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Product DescriptionLodge Cast Iron Seasoned Skillet w/ Assist Handle
Ensure a crispy texture to deep-fried foods, sear meats, simmer soups or cook casseroles without splatters using the Lodge Cast Iron Deep Skillet. This multi-functional piece of cookware works wonders with slow-cooking recipes. Adds authentic country style flavor and golden browning to breads, rolls, and desserts. Pre-seasoned and ready for use. Made of cast iron, this Skillet evenly distributes heat from the bottom through the sidewalls and retains heat so your delicious meal remains warm for a long time. Doubles up as an excellent source of nutritional iron. Nearly non-stick surface, without the possible harmful fumes generated by preheating chemically treated nonstick cookware.
• Made of cast iron
• Assist handles for easier handling
• Pre-seasoned and ready to use
• Multi-functional cookware
• Virtual Non-stick surface
• Works with induction stove tops
• Brutally tough for decades of cooking
Lodge - America's Original Cookware:
When Joseph Lodge began making cast iron in the late 1800s, he began a legacy of enduring quality that has carried forward for four generations and counting. Today, Lodge is still a family-owned and operated business producing the finest, most extensive selection of cast-iron goods on the market. Amazingly, some of the first cast-iron frying pans, tea kettles, and Dutch ovens made over 100 years ago are still in use. Lodge's privately-held metal formula, precision molds, and exacting wall thickness are the result of years of dedication to improving quality that began with the first skillet from the first mold. Not even the most expensive stainless or aluminum cookware can rival the even heating, heat retention, durability, and value of Lodge Cast Iron.
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2 Questions | 6 Answers
Displaying questions 1-2
Q:What does preseasoned mean?Asked on 10/11/2009 by Anonymous
A:The cast iron surface has been conditioned by the manufacturer to make it a non-stick frying pan. There are no artificial surface materials on it.Answered on 3/4/2010 by Cast Iron Enthusiast from Cleveland, Ohio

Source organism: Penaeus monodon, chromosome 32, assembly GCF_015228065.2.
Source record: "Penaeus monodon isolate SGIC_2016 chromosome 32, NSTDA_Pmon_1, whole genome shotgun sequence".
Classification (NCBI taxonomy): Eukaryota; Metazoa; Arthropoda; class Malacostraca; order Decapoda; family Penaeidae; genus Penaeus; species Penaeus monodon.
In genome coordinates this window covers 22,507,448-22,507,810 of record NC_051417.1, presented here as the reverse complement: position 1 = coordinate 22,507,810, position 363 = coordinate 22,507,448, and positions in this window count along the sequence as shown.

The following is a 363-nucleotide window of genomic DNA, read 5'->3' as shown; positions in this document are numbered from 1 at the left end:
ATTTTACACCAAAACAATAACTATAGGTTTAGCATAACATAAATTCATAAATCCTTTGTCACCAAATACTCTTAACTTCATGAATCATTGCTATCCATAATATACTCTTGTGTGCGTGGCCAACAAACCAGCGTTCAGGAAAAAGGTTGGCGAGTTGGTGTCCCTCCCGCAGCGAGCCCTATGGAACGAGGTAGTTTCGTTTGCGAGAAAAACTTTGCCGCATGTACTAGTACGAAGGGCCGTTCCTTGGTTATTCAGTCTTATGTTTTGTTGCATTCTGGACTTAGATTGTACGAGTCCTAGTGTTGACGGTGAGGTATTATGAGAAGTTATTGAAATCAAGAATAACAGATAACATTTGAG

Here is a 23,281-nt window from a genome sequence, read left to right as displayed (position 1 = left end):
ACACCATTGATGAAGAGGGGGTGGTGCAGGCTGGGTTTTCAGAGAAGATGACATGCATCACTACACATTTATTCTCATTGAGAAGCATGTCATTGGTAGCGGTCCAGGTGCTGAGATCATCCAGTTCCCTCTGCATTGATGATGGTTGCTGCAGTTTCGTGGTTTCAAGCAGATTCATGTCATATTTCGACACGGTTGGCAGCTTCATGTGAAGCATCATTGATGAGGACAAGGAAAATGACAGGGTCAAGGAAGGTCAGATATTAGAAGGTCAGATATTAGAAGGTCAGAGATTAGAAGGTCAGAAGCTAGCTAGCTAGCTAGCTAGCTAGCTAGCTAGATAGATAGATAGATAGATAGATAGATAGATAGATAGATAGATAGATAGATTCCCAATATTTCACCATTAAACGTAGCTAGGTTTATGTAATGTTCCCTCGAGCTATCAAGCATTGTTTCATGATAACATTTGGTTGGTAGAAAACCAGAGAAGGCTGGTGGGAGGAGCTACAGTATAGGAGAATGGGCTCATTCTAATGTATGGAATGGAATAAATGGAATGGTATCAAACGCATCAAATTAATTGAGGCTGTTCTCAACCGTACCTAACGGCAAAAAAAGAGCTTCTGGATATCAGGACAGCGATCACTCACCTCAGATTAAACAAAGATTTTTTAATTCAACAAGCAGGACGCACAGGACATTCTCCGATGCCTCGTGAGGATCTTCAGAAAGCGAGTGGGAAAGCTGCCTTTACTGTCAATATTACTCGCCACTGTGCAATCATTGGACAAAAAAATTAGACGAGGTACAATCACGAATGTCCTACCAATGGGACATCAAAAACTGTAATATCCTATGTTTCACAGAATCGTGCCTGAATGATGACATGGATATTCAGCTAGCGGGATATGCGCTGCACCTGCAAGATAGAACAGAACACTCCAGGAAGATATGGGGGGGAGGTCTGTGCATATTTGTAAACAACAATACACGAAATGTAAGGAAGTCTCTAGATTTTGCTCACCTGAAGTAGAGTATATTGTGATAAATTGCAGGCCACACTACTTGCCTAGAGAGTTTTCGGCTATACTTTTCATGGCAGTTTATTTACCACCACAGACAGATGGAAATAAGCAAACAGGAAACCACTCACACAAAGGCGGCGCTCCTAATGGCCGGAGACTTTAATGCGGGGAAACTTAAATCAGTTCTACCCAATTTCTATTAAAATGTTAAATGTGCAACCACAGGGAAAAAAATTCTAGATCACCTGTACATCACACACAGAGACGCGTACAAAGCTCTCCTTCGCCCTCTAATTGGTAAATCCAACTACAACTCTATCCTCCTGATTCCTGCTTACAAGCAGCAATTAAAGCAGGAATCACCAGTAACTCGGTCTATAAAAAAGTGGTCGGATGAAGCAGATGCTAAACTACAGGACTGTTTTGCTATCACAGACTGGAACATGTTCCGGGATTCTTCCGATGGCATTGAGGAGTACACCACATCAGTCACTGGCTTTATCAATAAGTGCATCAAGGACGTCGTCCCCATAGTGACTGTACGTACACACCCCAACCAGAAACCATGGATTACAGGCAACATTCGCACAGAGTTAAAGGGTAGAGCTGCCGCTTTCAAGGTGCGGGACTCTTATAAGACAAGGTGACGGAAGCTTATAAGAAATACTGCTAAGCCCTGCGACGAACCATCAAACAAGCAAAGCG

A:Cast iron pans require seasoning before use. Generally a coat of grease is applied to the pan and place in the oven for about one hour at 350 degrees. If done correctly and used correctly, food will not stick.
This pan has a process that has preseasoned it for you.Answered on 4/30/2010 by Mike from Jacksonville, FL
A:cast iron cookware has to be sealed with fat to prevent rusting and to give a smooth cooking surface the more you fry in a cast iron skillet the smoother the cooking surface will getAnswered on 5/18/2010 by beginning cook from shreveport la
A:"Seasoning" of the cast iron pan is needed to prevent rusting and impart a non-stick surface. Preseasoned means that the factory seasoned the pan, so it's pretty much ready for use. In general, preseasoned pans are quite adequate and with use with oil will become better, but you might also want to further season it more out right.
The seasoning process can be quite involved requiring some sort of lard or oil to coat the surface of the pan, and then baking it at high temperatures (400-500F)in the oven to bond the fat to the metal-lots of smoke. The high temperature baking also puts a rust-resisting protective magnetite layer. Using harsh detergents and grease-cutting dishwashing liquids will remove the seasoning and the pan will require re-seasoning, so most people just wipe down their cast iron cookware with coarse salt after use or to boil water to remove any baked on grease and then put a thin layer of cooking oil on it before storage.Answered on 5/18/2010 by GatorCW from Gainesville, FL
A:Typically cast iron pans will rust due to their composition. A coating of oil will prevent this. Preseasoned means pre oiled so you can just rinse and use it the first time. Hence why you are not supposed to use soap to clean it and why you need to oil it after washing itAnswered on 5/18/2010 by Steve from Spring Valley, Ny
Q:Is the Lodge Logic Skillet unseasoned. I am looking for this type of pan without preseasoning. I want the benefit of the iron to come through to the food. Also, does anyone know if the preseasoned pans allow the "bleed through" of iron? Thanks!Asked on 12/6/2008 by Marcie from Tampa, Fl.
A:Cast iron cookware shouldn't be used until it has been seasoned. Seasoning just means that there has been a coating of oil cooked onto the surface. If one tries to cook with it prior to seasoning, the food will stick, it will be difficult to clean and it will rust before it is used again. If oily foods are being cooked, the pan will eventually be seasoned anyway so if you only want to cook in an unseasoned pan you will need to buy a new one each time.Answered on 2/28/2010 by Captain Ken from East Texas
Displaying questions 1-2